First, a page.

Posts filed under “Credit”
Over the years, we have repeatedly commented on Margin Debt.
Its has been our well considered position that that Margin Debt is a normal part of Bull market expansion. Indeed, in the early and middle parts of any bull cycle, margin contributes to rising stock prices. As we have previously written:
"During healthy bull markets, increases in margin debt is not a bad
thing: It provides fuel for further market gains. Its only when debt
reaches excessive speculative levels that it is potentially problematic.
Our prior looks at Margin Debt saw the debt rise, but not to levels that reflected excessive levels (see NYSE Member Firms’ Client Margin and NASD Firm Margin Levels Spikes to Record Levels as examples). We also noted that NASD margin is relatively small when compared to NYSE margin.
When margin worries first started popping up in the press, we observed the total margin was relatively low, both in real terms and
relative to total market capitalization.
As we noted at the time, "We do not read this uptick in margin as a warning sign for the broader market."
More recently, however, the margin situation is getting more worrisome. This time, the borrowed money situation is more serious. Its not just the total amount of margin, but rather, its percentage as a share of total market cap: Margin lending, as a percentage of stock-market capitalization, is nearing levels last seen in the midst of the Internet bubble:
"The Federal Reserve is empowered to set the maximum loan-to-value rate (last changed in 1974 to 50% from 65%) for stock loans, an overlooked policy tool. Kaufman suggests that the Fed use its power more often "as a symbolic gesture" that speculation is overdone. If stocks rise much further, he thinks such a gesture would be warranted.
September’s margin numbers should be out shortly. Steve Levine, a former NYSE margin regulator who now consults, expects a $30 billion drop. "Brokers," he notes, have been "reducing leverage through additional margin calls." But rest assured: Your broker’s not necessarily your friend when it comes to debt…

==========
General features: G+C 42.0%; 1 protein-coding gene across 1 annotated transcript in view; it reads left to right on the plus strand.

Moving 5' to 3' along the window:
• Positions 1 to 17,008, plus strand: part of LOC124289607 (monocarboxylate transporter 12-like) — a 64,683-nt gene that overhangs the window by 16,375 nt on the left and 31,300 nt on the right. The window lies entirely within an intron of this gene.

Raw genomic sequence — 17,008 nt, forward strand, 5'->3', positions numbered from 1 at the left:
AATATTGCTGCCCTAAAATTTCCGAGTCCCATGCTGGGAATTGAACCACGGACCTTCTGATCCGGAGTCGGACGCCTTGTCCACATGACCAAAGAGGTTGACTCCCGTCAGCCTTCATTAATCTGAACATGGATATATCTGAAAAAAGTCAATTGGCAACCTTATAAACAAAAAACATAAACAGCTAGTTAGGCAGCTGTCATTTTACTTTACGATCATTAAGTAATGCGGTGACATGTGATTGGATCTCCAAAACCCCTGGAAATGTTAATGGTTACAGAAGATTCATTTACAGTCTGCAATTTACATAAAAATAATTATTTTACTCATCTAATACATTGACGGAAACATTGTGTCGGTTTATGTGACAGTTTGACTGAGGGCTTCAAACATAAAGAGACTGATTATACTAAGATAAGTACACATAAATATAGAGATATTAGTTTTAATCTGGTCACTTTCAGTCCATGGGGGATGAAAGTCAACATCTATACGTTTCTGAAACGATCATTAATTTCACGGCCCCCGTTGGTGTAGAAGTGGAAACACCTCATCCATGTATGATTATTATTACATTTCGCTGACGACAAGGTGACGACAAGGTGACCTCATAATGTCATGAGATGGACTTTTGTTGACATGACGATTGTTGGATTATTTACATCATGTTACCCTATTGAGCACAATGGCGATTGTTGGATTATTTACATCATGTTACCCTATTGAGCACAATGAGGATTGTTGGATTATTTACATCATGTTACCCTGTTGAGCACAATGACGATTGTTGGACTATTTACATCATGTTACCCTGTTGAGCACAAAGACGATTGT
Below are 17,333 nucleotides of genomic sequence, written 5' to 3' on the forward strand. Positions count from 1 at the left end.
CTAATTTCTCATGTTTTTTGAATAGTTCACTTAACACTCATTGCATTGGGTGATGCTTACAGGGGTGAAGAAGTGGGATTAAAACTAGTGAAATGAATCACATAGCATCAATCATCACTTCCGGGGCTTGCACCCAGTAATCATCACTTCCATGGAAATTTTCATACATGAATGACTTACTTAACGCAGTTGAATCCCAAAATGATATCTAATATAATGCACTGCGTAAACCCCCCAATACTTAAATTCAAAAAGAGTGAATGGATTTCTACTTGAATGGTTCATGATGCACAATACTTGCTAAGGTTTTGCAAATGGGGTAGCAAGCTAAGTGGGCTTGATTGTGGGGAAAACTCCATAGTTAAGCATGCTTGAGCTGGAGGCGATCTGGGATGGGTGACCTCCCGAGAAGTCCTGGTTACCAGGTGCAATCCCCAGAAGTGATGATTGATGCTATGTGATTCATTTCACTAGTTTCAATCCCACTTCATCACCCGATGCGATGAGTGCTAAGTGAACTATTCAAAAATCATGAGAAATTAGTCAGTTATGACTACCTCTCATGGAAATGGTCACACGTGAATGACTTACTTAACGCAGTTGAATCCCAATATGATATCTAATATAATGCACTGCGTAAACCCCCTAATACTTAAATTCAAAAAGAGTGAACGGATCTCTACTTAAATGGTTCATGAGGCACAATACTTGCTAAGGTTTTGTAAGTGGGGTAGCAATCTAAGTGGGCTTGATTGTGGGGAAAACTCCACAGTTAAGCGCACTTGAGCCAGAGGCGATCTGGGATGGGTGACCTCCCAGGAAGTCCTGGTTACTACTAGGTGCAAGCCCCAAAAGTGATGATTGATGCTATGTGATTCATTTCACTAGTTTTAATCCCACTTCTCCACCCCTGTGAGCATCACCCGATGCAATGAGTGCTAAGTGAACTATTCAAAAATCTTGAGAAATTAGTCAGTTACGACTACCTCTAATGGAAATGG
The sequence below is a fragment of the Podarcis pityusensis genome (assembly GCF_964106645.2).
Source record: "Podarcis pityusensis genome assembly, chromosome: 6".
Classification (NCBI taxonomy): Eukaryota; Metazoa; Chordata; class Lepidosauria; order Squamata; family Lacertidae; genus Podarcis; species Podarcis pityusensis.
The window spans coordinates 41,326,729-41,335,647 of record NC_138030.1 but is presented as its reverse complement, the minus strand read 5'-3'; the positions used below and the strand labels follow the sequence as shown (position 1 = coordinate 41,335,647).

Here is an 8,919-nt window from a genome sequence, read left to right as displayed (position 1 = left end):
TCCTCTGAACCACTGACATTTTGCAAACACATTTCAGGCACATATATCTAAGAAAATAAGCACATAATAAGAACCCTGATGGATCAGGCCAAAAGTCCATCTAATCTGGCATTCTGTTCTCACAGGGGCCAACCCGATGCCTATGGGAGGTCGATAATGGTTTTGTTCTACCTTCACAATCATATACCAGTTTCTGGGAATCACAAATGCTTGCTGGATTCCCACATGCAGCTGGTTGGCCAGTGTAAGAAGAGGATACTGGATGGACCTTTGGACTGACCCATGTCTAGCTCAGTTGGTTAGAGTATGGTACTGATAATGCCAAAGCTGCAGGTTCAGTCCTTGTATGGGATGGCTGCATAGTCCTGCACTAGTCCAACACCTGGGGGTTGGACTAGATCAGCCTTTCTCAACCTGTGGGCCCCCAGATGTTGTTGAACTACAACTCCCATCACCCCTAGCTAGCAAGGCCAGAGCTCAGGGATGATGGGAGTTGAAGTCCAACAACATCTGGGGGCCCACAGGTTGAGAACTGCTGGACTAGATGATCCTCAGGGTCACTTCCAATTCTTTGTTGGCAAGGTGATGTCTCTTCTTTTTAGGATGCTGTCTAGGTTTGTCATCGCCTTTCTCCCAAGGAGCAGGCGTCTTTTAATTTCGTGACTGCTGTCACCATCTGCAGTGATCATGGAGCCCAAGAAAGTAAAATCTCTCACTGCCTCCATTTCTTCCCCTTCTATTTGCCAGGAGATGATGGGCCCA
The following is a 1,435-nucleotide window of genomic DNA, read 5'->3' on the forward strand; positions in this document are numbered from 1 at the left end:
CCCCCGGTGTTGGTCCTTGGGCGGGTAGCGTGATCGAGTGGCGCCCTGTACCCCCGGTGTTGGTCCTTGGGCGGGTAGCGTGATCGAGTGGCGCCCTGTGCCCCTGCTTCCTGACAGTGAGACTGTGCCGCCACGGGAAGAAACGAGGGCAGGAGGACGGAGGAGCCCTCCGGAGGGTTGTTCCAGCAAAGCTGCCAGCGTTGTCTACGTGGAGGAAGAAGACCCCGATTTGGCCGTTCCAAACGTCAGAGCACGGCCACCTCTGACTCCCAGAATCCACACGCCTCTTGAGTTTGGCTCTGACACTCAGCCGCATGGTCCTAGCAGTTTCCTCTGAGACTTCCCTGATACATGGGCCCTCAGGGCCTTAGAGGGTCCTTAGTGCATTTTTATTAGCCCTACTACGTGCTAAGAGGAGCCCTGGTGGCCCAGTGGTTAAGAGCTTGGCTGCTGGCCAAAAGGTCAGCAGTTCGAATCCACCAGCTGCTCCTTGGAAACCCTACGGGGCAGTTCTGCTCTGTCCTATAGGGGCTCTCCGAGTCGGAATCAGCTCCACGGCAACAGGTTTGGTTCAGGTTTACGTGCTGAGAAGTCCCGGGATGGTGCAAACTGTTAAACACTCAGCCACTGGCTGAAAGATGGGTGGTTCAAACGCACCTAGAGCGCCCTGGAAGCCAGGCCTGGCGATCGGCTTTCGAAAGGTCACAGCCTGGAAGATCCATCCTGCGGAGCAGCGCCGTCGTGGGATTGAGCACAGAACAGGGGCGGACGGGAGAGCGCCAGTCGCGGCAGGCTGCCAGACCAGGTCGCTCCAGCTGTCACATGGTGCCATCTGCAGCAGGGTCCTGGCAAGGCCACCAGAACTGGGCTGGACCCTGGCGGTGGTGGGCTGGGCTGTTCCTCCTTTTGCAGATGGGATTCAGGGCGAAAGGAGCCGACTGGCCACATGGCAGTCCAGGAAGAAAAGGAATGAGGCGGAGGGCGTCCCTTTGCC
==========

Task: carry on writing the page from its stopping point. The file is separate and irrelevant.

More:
This will be worth watching in the coming months — especially if this past week’s sell off accelrates, and we begin to see margin calls. THATS where things really get ugly . . .
Margin Debt — and Risk — Is Growing
Barron’s, OCTOBER 22, 2007
Yesterday, Traders embraced the release of the FOMC minutes. Indices were flat up until just before the 2:00pm release, and then took off, with the Dow gaining near 1%.
The thinking behind the Fed action was clearly revealed in that release. The emphasis was on the subsequent impact of credit on the entire system. The WSJ reported:
"Federal Reserve officials worried that credit-market
turmoil could reinforce slower growth at a time of "particularly high
uncertainty," leading to their half-point interest-rate cut last month,
minutes from the meeting show.
Without a cut, there was concern that "tightening
credit conditions and an intensifying housing correction would lead to
significant broader weakness in output and employment," the
rate-setting Federal Open Market Committee said. The minutes, released
yesterday, also showed members worried that market turmoil "might
persist for some time or possibly worsen."
They offered no clues about
the direction or timing of the Fed’s next move."
That last sentence is quite intriguing. Understanding whether or not a rate cut is forthcoming impacts yields, stocks prices, etc.